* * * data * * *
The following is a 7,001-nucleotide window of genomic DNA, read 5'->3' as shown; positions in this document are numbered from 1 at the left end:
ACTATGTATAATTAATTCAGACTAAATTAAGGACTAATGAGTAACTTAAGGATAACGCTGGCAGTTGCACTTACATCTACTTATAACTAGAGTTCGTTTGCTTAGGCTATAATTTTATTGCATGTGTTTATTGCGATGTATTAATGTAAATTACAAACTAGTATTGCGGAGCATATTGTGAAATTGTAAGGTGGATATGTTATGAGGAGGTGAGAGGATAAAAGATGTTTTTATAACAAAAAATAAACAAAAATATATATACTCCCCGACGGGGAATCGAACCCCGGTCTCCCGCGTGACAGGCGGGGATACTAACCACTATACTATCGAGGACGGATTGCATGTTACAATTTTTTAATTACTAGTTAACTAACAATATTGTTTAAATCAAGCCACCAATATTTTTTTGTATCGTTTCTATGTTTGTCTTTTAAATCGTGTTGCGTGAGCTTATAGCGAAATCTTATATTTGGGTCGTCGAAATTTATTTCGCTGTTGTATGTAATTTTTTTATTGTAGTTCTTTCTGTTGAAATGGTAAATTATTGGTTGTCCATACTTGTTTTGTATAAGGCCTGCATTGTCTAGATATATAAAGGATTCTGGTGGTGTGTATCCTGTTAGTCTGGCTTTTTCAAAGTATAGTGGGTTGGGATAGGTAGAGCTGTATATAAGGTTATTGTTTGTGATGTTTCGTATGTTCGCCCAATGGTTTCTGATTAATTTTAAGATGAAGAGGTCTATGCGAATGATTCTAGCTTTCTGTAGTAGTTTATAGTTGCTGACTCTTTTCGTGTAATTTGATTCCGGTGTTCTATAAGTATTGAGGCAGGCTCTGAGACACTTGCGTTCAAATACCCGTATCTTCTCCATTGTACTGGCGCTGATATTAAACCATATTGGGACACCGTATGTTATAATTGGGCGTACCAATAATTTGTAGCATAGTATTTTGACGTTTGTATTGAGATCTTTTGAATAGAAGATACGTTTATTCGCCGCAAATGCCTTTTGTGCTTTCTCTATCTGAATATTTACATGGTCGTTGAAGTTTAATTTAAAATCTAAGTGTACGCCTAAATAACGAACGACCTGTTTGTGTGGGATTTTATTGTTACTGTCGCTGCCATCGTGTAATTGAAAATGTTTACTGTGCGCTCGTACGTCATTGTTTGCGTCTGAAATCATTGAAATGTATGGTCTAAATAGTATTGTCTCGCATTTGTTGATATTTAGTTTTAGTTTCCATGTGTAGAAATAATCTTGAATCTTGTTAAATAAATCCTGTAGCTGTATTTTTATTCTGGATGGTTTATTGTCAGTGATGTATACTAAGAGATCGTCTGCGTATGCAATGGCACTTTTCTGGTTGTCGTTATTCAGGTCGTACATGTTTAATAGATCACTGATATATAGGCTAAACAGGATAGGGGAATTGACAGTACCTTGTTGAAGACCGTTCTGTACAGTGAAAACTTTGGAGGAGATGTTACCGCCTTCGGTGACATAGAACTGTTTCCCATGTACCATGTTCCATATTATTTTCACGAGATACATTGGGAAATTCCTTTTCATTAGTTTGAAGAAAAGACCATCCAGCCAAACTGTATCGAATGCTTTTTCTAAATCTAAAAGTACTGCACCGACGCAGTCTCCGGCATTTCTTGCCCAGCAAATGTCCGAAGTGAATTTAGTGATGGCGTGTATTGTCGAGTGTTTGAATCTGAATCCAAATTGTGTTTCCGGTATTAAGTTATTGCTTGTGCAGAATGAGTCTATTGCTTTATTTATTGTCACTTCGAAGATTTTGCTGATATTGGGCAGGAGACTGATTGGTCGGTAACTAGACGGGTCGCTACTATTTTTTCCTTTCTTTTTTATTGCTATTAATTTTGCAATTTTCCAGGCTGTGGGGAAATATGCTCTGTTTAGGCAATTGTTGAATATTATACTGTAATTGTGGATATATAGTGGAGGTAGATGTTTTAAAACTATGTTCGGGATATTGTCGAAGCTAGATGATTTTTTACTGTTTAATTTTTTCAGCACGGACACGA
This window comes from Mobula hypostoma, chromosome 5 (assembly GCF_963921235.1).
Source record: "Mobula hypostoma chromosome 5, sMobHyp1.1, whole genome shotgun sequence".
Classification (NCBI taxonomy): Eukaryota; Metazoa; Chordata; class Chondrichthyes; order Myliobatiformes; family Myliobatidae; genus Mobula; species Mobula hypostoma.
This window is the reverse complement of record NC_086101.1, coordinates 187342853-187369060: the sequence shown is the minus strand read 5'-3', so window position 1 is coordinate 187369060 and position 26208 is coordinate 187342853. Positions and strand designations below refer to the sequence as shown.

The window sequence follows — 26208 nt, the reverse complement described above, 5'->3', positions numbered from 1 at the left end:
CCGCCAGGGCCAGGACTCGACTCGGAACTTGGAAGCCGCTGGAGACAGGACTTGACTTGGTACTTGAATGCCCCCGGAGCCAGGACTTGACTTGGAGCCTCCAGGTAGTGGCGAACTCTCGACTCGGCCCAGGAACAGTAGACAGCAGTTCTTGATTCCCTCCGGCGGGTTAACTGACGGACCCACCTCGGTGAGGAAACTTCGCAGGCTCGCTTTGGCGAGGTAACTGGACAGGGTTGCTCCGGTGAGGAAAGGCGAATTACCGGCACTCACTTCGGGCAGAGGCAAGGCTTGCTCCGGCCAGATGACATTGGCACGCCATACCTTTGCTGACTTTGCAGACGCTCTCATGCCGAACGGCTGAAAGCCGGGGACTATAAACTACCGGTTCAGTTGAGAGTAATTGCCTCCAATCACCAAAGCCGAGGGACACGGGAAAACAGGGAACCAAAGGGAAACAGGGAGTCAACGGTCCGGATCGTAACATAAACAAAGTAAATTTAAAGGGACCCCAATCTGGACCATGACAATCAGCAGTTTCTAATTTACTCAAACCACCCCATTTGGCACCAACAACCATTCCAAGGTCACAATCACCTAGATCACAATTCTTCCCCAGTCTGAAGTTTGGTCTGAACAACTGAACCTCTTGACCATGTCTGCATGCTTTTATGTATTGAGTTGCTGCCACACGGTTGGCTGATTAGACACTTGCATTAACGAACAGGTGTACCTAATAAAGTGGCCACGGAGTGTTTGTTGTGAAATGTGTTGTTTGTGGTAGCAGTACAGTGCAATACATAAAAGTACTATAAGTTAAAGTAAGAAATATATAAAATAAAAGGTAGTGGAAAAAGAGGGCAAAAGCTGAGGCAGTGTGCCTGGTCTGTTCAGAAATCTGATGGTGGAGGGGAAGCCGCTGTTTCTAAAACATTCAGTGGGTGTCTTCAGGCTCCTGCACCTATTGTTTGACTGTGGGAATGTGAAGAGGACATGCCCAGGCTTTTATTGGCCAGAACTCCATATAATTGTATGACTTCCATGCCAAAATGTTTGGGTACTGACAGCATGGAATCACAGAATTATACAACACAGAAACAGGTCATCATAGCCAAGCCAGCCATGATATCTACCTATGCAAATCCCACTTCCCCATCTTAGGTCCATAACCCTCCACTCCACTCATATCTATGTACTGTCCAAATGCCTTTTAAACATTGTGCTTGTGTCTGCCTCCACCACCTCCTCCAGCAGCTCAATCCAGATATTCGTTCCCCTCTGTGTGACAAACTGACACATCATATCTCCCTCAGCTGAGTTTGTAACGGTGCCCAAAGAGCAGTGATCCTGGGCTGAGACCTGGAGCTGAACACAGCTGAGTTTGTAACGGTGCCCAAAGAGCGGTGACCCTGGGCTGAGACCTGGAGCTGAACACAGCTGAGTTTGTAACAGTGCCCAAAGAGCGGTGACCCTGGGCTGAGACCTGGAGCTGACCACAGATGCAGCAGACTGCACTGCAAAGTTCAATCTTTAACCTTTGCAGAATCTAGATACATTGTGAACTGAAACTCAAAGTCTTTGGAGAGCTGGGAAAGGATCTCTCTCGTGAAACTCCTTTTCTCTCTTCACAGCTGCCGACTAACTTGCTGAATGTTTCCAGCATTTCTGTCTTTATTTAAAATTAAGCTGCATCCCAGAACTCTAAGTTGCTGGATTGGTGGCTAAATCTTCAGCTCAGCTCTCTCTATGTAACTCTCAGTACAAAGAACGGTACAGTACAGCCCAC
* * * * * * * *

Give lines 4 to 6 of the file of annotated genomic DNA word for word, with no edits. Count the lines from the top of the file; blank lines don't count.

Source record: "Mobula hypostoma chromosome 5, sMobHyp1.1, whole genome shotgun sequence".
Classification (NCBI taxonomy): Eukaryota; Metazoa; Chordata; class Chondrichthyes; order Myliobatiformes; family Myliobatidae; genus Mobula; species Mobula hypostoma.
This window is the reverse complement of record NC_086101.1, coordinates 187342853-187369060: the sequence shown is the minus strand read 5'-3', so window position 1 is coordinate 187369060 and position 26208 is coordinate 187342853. Positions and strand designations below refer to the sequence as shown.